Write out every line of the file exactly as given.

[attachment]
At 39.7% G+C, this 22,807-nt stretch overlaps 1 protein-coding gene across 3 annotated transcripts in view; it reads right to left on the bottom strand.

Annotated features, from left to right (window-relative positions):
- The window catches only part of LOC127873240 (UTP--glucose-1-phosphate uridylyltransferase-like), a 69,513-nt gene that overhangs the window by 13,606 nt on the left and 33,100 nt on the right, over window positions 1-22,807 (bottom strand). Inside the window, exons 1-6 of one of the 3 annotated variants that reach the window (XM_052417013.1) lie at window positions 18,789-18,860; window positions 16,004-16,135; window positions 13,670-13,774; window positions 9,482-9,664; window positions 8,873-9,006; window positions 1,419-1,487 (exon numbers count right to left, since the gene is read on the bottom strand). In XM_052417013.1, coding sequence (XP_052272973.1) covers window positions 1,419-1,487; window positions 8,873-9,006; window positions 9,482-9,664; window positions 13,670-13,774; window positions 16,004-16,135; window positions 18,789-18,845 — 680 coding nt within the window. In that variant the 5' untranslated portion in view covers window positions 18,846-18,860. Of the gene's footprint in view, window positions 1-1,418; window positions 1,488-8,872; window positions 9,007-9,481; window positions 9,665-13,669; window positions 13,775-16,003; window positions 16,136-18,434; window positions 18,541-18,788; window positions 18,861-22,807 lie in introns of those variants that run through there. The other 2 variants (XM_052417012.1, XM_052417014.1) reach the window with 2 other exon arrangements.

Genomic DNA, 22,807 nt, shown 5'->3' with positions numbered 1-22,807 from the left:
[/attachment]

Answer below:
At 39.7% G+C, this 22,807-nt stretch overlaps 1 protein-coding gene across 3 annotated transcripts in view; it reads right to left on the bottom strand.

Annotated features, from left to right (window-relative positions):
- The window catches only part of LOC127873240 (UTP--glucose-1-phosphate uridylyltransferase-like), a 69,513-nt gene that overhangs the window by 13,606 nt on the left and 33,100 nt on the right, over window positions 1-22,807 (bottom strand). Inside the window, exons 1-6 of one of the 3 annotated variants that reach the window (XM_052417013.1) lie at window positions 18,789-18,860; window positions 16,004-16,135; window positions 13,670-13,774; window positions 9,482-9,664; window positions 8,873-9,006; window positions 1,419-1,487 (exon numbers count right to left, since the gene is read on the bottom strand). In XM_052417013.1, coding sequence (XP_052272973.1) covers window positions 1,419-1,487; window positions 8,873-9,006; window positions 9,482-9,664; window positions 13,670-13,774; window positions 16,004-16,135; window positions 18,789-18,845 — 680 coding nt within the window. In that variant the 5' untranslated portion in view covers window positions 18,846-18,860. Of the gene's footprint in view, window positions 1-1,418; window positions 1,488-8,872; window positions 9,007-9,481; window positions 9,665-13,669; window positions 13,775-16,003; window positions 16,136-18,434; window positions 18,541-18,788; window positions 18,861-22,807 lie in introns of those variants that run through there. The other 2 variants (XM_052417012.1, XM_052417014.1) reach the window with 2 other exon arrangements.

Genomic DNA, 22,807 nt, shown 5'->3' with positions numbered 1-22,807 from the left: